It seems not all that long ago that I first attended the ASME International Gas Turbine Institute (IGTI) conference in Toronto. It was just a short drive from my office in Waterloo, Ontario. This year I took a much longer trip to Seoul South Korea to attend the ASME Turbo Expo. As I am already engaged in preparations for the 2017 edition that will be held in Charlotte, NC, I am reminded that much has changed in how rotating machinery is designed and operated. No doubt more evolution will be evident in the 2017 conference. One difference is that the conference will be held in conjunction with the ASME Power and Energy conference. I think that this makes a lot of sense, given the continued important role of turbomachinery in power and energy production and transmission. Continue reading
Breakthrough energy innovation comes in many forms, as we at AirLoom Energy are proving with our revolutionary design of an alternative to the wind turbine. AirLoom Energy is a startup wind energy company housed at the incubator program (WTBC) at the University of Wyoming, home of the Cowboys football team and big, BIG wind. We were recently awarded an SBIR grant from the National Science Foundation to support the prototype development of our novel AirLoom wind power generation technology, a milestone that can be credited in large part to support received through the ANSYS Startup program. Continue reading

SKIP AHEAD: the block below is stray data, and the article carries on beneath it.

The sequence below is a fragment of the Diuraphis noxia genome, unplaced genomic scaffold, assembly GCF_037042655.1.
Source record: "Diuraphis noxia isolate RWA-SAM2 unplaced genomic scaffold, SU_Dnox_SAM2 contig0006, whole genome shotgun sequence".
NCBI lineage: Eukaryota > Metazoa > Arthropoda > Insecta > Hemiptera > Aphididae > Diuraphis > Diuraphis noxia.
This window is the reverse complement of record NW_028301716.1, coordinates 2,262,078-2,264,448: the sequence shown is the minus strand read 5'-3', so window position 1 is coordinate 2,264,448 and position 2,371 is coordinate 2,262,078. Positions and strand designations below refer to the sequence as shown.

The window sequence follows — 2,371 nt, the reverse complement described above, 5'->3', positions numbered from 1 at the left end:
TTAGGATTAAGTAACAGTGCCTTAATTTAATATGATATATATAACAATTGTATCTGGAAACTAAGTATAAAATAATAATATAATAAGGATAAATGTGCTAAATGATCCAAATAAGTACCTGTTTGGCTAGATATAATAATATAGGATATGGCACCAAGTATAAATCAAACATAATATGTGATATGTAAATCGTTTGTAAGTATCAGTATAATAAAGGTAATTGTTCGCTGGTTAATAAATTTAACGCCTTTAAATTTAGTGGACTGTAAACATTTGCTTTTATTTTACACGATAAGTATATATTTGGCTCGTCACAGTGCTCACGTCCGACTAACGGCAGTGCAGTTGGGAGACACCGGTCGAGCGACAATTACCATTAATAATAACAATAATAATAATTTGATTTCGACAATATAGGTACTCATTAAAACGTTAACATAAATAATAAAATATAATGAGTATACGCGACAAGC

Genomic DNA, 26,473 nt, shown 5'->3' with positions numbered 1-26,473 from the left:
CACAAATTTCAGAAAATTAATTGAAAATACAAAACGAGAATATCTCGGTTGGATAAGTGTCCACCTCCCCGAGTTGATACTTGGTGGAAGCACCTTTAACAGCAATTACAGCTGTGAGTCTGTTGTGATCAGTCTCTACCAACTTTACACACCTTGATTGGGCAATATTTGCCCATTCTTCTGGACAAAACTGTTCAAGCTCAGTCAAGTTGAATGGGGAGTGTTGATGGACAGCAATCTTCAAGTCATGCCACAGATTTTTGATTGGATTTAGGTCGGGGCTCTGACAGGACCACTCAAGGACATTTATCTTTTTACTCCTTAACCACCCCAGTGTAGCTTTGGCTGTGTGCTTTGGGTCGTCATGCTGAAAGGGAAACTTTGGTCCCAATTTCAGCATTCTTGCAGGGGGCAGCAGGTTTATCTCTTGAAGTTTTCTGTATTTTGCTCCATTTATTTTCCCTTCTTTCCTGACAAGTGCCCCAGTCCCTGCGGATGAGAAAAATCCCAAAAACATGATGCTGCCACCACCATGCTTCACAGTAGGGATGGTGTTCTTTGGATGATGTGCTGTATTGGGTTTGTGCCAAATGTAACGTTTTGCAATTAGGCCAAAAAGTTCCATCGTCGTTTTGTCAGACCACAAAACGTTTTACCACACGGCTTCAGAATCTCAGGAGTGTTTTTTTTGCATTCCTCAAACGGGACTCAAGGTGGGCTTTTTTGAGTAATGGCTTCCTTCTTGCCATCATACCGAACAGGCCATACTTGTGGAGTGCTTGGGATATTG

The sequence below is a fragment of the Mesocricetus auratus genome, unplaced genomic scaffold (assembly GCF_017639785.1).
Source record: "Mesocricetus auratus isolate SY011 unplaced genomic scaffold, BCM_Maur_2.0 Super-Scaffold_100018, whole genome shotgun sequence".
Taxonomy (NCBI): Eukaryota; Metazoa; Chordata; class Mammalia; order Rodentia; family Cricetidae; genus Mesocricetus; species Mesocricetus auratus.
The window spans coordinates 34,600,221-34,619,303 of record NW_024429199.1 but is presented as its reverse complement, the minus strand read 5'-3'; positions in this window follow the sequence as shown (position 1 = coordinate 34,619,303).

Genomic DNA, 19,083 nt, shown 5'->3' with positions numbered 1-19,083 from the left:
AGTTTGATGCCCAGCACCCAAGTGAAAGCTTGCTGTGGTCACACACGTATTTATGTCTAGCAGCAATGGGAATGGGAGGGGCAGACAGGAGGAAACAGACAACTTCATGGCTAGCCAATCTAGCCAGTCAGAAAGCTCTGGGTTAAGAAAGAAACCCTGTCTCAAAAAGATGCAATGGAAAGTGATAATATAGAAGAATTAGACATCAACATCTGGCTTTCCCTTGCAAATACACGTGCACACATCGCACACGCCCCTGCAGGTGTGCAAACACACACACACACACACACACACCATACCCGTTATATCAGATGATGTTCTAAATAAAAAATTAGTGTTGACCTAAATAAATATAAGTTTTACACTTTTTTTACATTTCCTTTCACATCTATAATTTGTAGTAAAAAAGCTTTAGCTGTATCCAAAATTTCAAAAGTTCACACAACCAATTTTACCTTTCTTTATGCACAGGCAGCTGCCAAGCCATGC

The recent drop in oil prices naturally has produced economic winners and losers, and price speculators and pundits are lining up conventional producers against those behind American-drilled Shale oil. Yet, questions remain about how the world is over-supplied with oil only a few years after we supposedly passed peek oil and survived oil prices topping $140 per barrel. Discounting the anticipated demand softness due to economic activities in Europe and Asia, technology is playing a strong role in finding, producing and using energy across the full range of industrial activities. Continue reading
Maybe you’ve never thought about it, but we are living on a spaceship called Earth. It’s a big one, with more than 7 billion people on board, traveling at about 108,000 Km/h (67,500 mph) in the solar system, while spinning in such a way that, if you are on the equator line, you are moving at more than 1,700 Km/h (1,000 mph). Amazing, isn’t it?
In our travel through the universe, we are protected from outer space by our pressurized canopy: a 12 Km-thick barrier limited by an ozone layer that acts as a shield against radiation and small asteroids. It also allows us to breathe fresh air. It’s a very complex ship, with systems designed to provide the passengers (us) with anything we need to have a very pleasant journey: food, energy, water and fun. But it was designed 4.5 billion years ago, and there were no human beings at that time asking for so much energy to cool down their houses in summer, heat them up in winter, drive a big car, fly in a plane, or produce goods.
Friday Saturday, folks! This week’s roundup of interesting engineering technology news articles looks at some great gifts to buy the engineer in your life, a potential new way to power the US in the future and Boeing’s latest simulator technology.
- Study Suggests 99.9% Renewables is Feasible and Cost-Effective
- The Current State of Model-Driven Engineering
- JVC, Boeing Enhance Training Simulation in CRVS
- 10 Tech Gifts to Buy Your Engineer for Christmas
- Physicists Testing to See if Universe is a Computer Simulation